However in many areas such als local infrastructure (e.g. the garden/parks from the study above) I would expect that the ability to make good choices could be higher with crowds than with the politicians.
    In any case it will be interesting to experiment more with crowd funding for prioritizing governmental services.

    • http://www.rossdawsonblog.com Ross Dawson

      Thanks René, yes we’re thinking on similar lines.

      Perhaps part of the ‘core’ services would be government controlled, whereas other domains could be subject to personal allocations if individual citizens chose to override the ‘default’ choice of the government budgets.

      Another key issue is local vs regional vs national budgets – civic crowdfunding clearly works at a local community level but it may need to be adapted to work for larger populations.

      • René Rohrbeck

        Yes, these dimensions seem to be quite powerful for differentiating where crowed funding can be applied and where it would be less successful.

        From an European perspective it has also always been amazing to see how in the US the gap left by lacking governments social security systems have been filled to a large extent by private charity.

        That might give raise to the hope that a tightly networked society would step in to fund services in areas where the governments reduce their funding role…

  • http://pragmatarianism.blogspot.com/ Xerographica

    Great article! I posted it to the reddit group for civic crowdfunding.

    Regarding the future…I agree that it’s not very likely that civic crowdfunding will replace taxation. But the more successful it becomes…the more likely it is to lead to tax choice.

    The basic trend is to facilitate input. If it weren’t for disqus, for example, then I probably wouldn’t have left a comment. Disqus makes it that much easier for me to share my input. It doesn’t seem likely that the public sector can avoid this trend for very long. If I’m going to pay taxes anyways…then why can’t I use my taxes to share my input?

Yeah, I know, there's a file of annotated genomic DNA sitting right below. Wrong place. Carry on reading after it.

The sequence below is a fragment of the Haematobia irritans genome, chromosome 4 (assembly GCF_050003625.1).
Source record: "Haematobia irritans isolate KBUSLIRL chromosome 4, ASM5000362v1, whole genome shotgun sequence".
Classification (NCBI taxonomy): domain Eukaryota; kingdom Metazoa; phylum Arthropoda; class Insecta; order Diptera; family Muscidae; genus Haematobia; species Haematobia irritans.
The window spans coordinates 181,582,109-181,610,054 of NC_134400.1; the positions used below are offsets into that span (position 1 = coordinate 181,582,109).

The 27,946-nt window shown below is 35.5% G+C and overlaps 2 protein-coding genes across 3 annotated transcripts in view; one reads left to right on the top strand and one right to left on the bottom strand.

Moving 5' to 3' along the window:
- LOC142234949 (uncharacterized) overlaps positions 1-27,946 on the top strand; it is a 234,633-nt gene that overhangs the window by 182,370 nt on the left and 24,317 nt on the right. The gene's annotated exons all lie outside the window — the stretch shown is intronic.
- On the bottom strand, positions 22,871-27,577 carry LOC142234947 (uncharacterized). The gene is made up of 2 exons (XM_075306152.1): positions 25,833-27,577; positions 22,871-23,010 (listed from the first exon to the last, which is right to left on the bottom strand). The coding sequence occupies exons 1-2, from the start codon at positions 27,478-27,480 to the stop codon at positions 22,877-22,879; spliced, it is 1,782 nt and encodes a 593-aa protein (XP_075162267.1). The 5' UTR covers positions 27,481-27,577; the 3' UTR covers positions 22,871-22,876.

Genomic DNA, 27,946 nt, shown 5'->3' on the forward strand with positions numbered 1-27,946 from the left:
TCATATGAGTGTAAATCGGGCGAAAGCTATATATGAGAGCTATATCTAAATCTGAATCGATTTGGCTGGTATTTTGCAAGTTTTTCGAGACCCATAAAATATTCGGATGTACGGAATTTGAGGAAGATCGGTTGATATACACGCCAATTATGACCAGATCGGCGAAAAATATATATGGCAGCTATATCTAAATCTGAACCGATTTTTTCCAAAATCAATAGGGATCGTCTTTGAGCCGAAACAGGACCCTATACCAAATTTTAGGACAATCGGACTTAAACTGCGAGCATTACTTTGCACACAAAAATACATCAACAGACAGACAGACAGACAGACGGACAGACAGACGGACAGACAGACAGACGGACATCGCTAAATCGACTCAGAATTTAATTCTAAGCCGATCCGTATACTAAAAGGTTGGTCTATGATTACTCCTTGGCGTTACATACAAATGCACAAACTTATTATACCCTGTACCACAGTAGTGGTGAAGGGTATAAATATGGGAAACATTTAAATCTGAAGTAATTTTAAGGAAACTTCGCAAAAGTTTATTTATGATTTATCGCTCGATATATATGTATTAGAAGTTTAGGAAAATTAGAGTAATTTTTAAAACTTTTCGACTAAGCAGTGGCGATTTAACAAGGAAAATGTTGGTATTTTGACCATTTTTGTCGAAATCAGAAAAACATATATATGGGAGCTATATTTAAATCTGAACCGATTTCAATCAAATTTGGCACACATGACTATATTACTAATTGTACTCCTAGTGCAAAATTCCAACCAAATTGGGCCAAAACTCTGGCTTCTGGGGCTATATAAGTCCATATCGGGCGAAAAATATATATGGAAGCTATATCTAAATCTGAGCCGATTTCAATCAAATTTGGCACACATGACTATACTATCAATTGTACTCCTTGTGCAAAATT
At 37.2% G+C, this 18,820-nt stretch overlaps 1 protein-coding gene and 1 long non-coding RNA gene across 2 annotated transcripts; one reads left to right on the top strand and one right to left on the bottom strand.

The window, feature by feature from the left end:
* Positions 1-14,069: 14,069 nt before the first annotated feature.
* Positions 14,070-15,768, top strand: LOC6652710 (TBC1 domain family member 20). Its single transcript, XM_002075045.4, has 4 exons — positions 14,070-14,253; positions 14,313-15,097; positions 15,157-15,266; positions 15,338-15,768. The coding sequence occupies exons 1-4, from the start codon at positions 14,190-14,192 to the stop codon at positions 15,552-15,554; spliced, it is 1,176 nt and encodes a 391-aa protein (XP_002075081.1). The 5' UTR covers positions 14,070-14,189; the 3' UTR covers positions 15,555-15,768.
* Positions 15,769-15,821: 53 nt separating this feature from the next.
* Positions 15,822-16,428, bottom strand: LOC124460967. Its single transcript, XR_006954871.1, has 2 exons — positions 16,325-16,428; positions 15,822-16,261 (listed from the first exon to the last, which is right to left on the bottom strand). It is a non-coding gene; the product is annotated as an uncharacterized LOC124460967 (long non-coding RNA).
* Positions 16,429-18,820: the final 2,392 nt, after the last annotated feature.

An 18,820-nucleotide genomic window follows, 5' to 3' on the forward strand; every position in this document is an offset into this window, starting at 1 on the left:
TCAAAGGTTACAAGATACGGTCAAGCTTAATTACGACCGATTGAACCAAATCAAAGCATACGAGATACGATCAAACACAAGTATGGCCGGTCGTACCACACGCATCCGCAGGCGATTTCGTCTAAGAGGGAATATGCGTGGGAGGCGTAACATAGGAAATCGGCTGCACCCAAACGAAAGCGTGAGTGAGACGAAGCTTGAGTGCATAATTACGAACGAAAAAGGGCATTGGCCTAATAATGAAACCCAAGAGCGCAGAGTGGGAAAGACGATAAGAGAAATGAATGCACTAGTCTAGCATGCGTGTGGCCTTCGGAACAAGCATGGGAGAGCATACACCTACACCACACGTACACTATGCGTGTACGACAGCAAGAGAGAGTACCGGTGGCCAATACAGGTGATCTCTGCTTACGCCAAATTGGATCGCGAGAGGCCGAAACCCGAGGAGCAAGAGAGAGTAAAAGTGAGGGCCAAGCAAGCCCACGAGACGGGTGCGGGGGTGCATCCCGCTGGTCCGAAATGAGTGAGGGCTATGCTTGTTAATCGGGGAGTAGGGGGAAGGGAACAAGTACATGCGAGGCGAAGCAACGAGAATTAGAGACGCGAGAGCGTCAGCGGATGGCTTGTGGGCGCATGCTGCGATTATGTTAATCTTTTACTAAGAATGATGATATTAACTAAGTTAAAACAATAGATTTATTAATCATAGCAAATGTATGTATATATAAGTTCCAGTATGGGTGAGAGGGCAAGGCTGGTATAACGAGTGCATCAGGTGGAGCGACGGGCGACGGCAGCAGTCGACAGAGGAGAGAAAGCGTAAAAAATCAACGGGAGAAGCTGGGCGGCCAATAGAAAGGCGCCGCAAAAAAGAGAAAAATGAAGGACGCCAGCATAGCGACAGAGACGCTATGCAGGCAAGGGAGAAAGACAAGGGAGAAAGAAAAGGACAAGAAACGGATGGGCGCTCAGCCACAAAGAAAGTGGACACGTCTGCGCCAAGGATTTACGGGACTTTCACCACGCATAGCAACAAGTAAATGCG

The primary concern is that people will share the wrong input. But if the majority is sharing the wrong input…then at least the minority can share the right input. That’s not possible with our current system. Plus, tax choice would incentivize the correctly informed minority to do a better job of sharing their information.

  • jhold

    Excellent article! I’m part of an equity crowdfunding startup and come from a public policy background, so this is exactly the sort of discussion I’ve been hoping for. You mention citizens using crowdfunding to support worthy initiatives that would otherwise go unfunded. What if these initiatives took place at a national level? What if instead of creating sweeping legislation (full of earmarks and pork-barrel naturally) to benefit small businesses, private citizens could finance small businesses in their local communities, or startups in industries they have expertise in. Could you see this being the way crowdfunding rises to threaten the current taxing and spending structure? It seems to me that the argument that big, expensive legislation is the only way to provide new businesses with the capital and mentoring they need to have a shot is growing increasingly stale.

    • http://www.rossdawsonblog.com Ross Dawson

      Thanks Jhold.

      In short, yes it may be feasible and we must start thinking about how this might work. It will be a long journey, but if we can first conceive of and effectively communicate the idea, we can then explore the steps on the way…

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Ross Dawson is globally recognized as a leading futurist, entrepreneur, keynote speaker, strategy advisor, and bestselling author. He is Founding Chairman of AHT Group, which consists of 3 companies: consulting, publishing, and ventures firm Advanced Human Technologies, future and strategy firm Future Exploration Network, and events company The Insight Exchange.

Ross is author most recently of Getting Results From Crowds, the prescient Living Networks, which anticipated the social network revolution, the Amazon.com bestseller Developing Knowledge-Based Client Relationships, and Implementing Enterprise 2.0. (click on the links for free chapter downloads). He is based in Sydney and San Francisco with his wife jewellery designer Victoria Buckley and two beautiful young daughters.